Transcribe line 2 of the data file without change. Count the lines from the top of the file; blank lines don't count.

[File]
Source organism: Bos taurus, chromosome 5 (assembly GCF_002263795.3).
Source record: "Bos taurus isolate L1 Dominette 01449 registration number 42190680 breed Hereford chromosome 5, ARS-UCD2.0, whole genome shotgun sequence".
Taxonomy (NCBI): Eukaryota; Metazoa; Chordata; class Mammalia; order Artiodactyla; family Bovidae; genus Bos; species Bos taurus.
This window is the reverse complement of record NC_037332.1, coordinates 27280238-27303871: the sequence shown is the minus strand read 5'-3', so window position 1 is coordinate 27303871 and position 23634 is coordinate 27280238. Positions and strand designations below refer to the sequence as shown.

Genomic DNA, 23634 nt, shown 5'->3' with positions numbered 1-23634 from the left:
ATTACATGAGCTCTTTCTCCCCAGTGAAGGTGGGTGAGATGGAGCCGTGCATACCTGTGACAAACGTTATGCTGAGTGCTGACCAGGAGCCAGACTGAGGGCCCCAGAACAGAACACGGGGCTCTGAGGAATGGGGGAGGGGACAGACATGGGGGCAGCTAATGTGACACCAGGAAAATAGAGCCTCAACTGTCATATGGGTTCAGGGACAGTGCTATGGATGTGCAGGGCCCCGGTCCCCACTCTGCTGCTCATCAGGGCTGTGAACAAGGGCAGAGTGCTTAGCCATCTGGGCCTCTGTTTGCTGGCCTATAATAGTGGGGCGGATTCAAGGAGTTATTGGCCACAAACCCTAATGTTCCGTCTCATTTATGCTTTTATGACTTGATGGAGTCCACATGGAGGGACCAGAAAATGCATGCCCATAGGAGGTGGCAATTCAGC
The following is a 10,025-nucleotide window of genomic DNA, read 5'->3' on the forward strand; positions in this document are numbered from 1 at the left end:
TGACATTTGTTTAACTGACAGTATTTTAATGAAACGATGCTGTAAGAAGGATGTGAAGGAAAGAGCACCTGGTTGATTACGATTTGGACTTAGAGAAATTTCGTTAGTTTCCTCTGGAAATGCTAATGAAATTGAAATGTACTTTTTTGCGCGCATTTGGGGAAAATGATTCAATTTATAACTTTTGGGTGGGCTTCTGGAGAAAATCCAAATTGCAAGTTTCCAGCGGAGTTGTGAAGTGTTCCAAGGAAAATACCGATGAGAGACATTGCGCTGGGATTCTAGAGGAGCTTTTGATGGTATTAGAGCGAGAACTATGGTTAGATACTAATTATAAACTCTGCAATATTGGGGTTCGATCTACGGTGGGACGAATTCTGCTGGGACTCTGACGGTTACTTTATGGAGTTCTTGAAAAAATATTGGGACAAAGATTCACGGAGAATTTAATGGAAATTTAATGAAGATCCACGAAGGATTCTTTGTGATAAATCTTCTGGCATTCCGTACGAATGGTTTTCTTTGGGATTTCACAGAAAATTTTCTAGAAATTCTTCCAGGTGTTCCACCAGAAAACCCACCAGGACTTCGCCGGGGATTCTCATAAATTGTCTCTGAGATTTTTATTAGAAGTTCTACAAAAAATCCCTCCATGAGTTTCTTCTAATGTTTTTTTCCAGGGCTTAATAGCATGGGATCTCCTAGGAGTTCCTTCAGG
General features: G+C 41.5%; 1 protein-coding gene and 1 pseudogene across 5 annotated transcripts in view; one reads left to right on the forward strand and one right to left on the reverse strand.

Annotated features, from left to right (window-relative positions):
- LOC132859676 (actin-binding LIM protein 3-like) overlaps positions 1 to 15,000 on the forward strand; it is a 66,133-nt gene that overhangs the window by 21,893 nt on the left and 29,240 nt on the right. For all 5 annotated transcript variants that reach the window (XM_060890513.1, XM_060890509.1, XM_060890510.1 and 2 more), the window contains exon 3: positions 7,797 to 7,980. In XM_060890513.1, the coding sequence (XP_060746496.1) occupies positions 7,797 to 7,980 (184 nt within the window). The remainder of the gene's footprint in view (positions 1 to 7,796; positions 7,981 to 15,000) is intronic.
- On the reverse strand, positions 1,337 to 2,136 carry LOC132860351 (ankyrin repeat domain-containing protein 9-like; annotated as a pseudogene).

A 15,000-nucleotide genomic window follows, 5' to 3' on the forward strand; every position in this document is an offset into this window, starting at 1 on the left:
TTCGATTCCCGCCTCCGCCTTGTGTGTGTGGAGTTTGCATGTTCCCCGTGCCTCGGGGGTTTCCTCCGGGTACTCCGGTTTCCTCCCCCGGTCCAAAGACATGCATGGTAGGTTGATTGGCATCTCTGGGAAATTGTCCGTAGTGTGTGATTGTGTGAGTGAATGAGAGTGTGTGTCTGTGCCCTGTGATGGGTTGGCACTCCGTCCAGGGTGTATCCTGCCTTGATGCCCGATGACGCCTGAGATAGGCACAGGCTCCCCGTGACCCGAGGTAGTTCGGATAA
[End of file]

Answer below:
Source record: "Bos taurus isolate L1 Dominette 01449 registration number 42190680 breed Hereford chromosome 5, ARS-UCD2.0, whole genome shotgun sequence".